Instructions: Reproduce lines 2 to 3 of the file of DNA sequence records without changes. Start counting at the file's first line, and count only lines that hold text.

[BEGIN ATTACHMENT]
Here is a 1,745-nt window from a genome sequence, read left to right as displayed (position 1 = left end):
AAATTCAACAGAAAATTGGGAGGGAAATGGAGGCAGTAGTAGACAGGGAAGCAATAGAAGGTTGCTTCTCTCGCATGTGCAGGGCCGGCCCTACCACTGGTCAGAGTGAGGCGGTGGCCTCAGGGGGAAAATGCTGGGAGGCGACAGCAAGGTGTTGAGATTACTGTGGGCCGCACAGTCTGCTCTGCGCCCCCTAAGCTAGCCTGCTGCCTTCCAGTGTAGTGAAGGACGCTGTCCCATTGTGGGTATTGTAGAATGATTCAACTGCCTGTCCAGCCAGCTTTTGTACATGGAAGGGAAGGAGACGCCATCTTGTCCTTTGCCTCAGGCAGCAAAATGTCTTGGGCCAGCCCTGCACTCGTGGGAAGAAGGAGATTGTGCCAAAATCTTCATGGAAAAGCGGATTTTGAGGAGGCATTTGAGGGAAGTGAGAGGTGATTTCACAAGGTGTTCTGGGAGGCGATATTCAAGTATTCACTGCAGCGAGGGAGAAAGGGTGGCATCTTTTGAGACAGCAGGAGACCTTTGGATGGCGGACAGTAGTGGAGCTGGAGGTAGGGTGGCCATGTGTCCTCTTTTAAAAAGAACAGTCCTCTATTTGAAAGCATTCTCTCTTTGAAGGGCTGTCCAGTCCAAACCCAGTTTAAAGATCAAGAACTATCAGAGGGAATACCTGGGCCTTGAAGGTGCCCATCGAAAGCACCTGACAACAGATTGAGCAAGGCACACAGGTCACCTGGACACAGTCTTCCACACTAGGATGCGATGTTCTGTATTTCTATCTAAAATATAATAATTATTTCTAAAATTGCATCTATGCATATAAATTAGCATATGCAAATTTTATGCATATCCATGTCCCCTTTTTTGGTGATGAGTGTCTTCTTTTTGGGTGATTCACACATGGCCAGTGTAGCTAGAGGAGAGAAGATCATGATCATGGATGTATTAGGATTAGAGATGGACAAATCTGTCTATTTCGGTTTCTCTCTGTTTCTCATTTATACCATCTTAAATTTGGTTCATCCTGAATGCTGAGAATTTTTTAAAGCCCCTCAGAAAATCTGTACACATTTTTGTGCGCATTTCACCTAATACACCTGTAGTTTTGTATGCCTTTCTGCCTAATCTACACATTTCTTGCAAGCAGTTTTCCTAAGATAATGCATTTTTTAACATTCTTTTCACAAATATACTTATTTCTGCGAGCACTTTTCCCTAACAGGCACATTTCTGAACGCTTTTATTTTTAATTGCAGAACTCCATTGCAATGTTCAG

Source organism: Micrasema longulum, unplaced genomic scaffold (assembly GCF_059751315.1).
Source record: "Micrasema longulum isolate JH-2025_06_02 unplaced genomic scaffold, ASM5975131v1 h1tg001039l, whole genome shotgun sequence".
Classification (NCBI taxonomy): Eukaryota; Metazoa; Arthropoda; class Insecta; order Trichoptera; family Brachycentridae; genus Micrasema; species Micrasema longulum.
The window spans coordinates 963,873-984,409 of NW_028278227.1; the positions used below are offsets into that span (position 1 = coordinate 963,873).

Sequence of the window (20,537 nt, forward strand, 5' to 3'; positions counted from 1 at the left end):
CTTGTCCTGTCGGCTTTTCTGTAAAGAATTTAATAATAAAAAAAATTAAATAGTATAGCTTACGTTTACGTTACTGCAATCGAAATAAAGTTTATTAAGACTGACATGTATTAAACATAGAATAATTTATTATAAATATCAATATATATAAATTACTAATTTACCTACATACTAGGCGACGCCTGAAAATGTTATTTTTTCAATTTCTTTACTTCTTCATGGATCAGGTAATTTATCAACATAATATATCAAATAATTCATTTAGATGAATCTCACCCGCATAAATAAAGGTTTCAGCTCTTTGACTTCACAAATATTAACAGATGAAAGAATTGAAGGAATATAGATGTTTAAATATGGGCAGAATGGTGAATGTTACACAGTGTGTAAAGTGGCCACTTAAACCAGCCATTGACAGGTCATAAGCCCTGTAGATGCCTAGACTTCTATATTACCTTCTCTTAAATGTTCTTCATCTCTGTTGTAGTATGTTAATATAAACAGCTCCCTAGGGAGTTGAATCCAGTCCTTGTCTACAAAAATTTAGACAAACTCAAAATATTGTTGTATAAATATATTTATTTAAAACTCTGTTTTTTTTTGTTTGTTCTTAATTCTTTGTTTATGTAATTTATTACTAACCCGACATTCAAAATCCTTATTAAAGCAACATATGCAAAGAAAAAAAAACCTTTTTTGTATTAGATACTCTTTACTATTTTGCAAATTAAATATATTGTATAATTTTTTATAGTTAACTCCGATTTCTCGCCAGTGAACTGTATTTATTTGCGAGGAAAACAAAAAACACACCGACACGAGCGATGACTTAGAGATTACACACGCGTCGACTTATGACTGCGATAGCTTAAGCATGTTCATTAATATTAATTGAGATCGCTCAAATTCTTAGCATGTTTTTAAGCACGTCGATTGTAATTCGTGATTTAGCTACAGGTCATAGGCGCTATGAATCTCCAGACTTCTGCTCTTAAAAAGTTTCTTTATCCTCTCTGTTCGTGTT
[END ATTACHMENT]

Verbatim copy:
AAATTCAACAGAAAATTGGGAGGGAAATGGAGGCAGTAGTAGACAGGGAAGCAATAGAAGGTTGCTTCTCTCGCATGTGCAGGGCCGGCCCTACCACTGGTCAGAGTGAGGCGGTGGCCTCAGGGGGAAAATGCTGGGAGGCGACAGCAAGGTGTTGAGATTACTGTGGGCCGCACAGTCTGCTCTGCGCCCCCTAAGCTAGCCTGCTGCCTTCCAGTGTAGTGAAGGACGCTGTCCCATTGTGGGTATTGTAGAATGATTCAACTGCCTGTCCAGCCAGCTTTTGTACATGGAAGGGAAGGAGACGCCATCTTGTCCTTTGCCTCAGGCAGCAAAATGTCTTGGGCCAGCCCTGCACTCGTGGGAAGAAGGAGATTGTGCCAAAATCTTCATGGAAAAGCGGATTTTGAGGAGGCATTTGAGGGAAGTGAGAGGTGATTTCACAAGGTGTTCTGGGAGGCGATATTCAAGTATTCACTGCAGCGAGGGAGAAAGGGTGGCATCTTTTGAGACAGCAGGAGACCTTTGGATGGCGGACAGTAGTGGAGCTGGAGGTAGGGTGGCCATGTGTCCTCTTTTAAAAAGAACAGTCCTCTATTTGAAAGCATTCTCTCTTTGAAGGGCTGTCCAGTCCAAACCCAGTTTAAAGATCAAGAACTATCAGAGGGAATACCTGGGCCTTGAAGGTGCCCATCGAAAGCACCTGACAACAGATTGAGCAAGGCACACAGGTCACCTGGACACAGTCTTCCACACTAGGATGCGATGTTCTGTATTTCTATCTAAAATATAATAATTATTTCTAAAATTGCATCTATGCATATAAATTAGCATATGCAAATTTTATGCATATCCATGTCCCCTTTTTTGGTGATGAGTGTCTTCTTTTTGGGTGATTCACACATGGCCAGTGTAGCTAGAGGAGAGAAGATCATGATCATGGATGTATTAGGATTAGAGATGGACAAATCTGTCTATTTCGGTTTCTCTCTGTTTCTCATTTATACCATCTTAAATTTGGTTCATCCTGAATGCTGAGAATTTTTTAAAGCCCCTCAGAAAATCTGTACACATTTTTGTGCGCATTTCACCTAATACACCTGTAGTTTTGTATGCCTTTCTGCCTAATCTACACATTTCTTGCAAGCAGTTTTCCTAAGATAATGCATTTTTTAACATTCTTTTCACAAATATACTTATTTCTGCGAGCACTTTTCCCTAACAGGCACATTTCTGAACGCTTTTATTTTTAATTGCAGAACTCCATTGCAATGTTCAG

Source organism: Micrasema longulum, unplaced genomic scaffold (assembly GCF_059751315.1).